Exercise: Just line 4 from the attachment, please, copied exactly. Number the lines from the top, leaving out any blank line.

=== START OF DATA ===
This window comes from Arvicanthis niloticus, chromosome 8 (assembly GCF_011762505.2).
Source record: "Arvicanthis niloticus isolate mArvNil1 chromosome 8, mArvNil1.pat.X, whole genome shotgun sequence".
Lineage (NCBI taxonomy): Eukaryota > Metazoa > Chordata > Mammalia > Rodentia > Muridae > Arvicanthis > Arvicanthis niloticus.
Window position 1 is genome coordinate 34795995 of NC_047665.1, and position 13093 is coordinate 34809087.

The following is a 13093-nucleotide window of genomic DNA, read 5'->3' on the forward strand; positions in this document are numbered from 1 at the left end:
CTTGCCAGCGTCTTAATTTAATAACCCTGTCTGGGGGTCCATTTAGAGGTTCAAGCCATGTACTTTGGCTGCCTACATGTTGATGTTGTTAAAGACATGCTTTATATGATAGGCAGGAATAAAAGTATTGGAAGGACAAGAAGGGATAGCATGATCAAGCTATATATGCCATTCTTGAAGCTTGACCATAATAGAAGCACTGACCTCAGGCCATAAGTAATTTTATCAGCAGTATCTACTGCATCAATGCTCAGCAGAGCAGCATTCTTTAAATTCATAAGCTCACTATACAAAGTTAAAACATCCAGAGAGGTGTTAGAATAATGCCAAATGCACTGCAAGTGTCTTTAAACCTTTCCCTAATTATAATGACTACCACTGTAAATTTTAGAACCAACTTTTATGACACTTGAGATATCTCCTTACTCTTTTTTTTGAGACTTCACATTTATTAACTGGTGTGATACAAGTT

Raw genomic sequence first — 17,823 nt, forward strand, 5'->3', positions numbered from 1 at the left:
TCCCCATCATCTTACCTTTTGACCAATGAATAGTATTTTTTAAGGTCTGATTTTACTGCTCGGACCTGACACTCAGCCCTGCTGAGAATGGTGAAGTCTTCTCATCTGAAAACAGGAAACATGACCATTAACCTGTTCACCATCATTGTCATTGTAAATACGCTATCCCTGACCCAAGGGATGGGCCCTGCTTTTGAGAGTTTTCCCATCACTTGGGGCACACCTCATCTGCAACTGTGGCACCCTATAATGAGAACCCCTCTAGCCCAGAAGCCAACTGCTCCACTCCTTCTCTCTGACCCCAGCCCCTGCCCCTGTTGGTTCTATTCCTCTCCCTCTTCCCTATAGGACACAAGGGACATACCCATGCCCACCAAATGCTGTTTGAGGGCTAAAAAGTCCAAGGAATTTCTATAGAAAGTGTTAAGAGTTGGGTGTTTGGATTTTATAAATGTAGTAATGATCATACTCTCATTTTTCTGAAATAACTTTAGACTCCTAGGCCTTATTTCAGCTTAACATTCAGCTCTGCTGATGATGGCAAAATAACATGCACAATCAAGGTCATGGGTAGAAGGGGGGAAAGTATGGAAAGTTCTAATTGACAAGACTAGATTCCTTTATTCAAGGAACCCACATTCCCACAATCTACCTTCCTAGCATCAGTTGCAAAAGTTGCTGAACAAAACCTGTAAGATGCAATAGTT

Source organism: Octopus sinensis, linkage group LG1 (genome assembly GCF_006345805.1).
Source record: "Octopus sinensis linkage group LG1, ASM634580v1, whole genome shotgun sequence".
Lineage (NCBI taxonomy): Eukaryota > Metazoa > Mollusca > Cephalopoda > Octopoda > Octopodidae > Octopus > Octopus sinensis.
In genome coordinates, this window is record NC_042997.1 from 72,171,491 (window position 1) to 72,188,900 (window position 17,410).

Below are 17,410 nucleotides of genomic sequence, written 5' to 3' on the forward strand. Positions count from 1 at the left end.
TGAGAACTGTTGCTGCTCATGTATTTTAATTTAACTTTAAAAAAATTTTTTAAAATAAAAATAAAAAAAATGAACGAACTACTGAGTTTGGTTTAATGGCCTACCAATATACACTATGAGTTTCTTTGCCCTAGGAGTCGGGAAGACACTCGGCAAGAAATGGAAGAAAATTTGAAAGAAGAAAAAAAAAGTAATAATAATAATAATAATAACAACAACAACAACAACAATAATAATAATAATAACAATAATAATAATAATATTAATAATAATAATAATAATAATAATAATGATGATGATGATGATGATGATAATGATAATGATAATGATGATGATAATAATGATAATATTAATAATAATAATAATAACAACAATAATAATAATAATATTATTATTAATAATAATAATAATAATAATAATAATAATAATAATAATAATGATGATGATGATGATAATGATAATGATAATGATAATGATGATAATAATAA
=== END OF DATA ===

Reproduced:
Window position 1 is genome coordinate 34795995 of NC_047665.1, and position 13093 is coordinate 34809087.